The Celtic languages that survived are those that migrated from mainland Europe to the western islands of Britain and Ireland. Labelled Insular to differentiate them from the Continental European languages, the versions of Celtic on these western islands developed into two branches.

    In Ireland, Goidelic - or Q-Celtic, thanks to its characteristic kw sound - became the dominant language and gave rise to Irish, Scots Gaelic and Manx.

    Most historians date the arrival of the Celtic language in Britain to around 600BC. This version of Celtic was to evolve into Brittonic (or Brythonic), which in turn gave rise to Welsh, Cornish and Breton.
     
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  10. 24 track

    24 track Doctor of Teleocity Silver Supporter

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    excellant, Thank You for that I suspected that its origins were very different than the root european languages becuase the were no parrallel , and seamed to have its own liguistic structure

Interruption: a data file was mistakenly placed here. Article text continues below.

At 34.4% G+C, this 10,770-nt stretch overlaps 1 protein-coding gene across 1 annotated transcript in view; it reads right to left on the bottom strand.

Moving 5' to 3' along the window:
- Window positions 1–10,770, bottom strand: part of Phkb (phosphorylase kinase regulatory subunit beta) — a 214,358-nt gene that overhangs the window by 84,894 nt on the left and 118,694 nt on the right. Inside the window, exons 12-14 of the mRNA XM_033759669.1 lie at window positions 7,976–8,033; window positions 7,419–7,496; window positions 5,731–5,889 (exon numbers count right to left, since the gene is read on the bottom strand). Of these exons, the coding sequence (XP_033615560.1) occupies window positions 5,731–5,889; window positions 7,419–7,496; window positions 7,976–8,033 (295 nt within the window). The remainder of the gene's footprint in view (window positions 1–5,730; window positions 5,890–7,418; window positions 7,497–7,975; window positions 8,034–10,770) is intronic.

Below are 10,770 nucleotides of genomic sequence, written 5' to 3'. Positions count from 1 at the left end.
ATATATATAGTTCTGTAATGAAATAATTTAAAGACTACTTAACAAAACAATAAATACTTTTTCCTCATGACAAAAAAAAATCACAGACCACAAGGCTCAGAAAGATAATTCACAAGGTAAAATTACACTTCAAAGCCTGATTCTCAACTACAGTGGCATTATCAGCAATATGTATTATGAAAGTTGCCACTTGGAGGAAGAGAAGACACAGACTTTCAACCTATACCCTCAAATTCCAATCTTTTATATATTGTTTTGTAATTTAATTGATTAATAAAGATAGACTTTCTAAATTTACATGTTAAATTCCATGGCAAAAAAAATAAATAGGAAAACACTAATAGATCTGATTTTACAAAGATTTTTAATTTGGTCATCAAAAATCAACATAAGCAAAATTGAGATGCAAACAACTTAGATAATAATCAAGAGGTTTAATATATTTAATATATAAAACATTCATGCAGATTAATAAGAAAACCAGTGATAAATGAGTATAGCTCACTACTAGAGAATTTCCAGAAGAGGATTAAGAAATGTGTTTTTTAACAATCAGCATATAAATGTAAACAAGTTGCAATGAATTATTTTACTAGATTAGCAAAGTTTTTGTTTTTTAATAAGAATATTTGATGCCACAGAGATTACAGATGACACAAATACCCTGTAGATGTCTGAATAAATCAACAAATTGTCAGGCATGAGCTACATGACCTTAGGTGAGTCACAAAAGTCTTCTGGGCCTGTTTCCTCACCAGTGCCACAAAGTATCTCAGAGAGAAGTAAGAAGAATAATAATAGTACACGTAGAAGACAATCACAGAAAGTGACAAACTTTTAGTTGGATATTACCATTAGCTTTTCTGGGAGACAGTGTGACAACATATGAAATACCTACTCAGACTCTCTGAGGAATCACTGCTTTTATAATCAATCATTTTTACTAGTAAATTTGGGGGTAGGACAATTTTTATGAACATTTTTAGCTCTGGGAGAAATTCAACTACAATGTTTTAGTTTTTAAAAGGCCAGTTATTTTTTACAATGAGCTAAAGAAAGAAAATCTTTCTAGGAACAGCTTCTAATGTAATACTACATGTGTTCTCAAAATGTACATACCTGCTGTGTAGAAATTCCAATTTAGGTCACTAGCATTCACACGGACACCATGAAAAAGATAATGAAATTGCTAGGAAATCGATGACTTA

11. Bristlehound

    Bristlehound Friend of Leo's

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    The real mystery language in Europe is Basque. The Basque region straddles the Western Pyrenees mountains either side of the boarder between France and Spain and really would like independence... even resorting to violence at times. I'll leave you to follow it up if you want.

    Wiki: Basque has been considered the last remnant of a wider, Western European linguistic stratum before Indo-European languages arrived in the area during the Iron Age.
     
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  12. esseff

    esseff Tele-Holic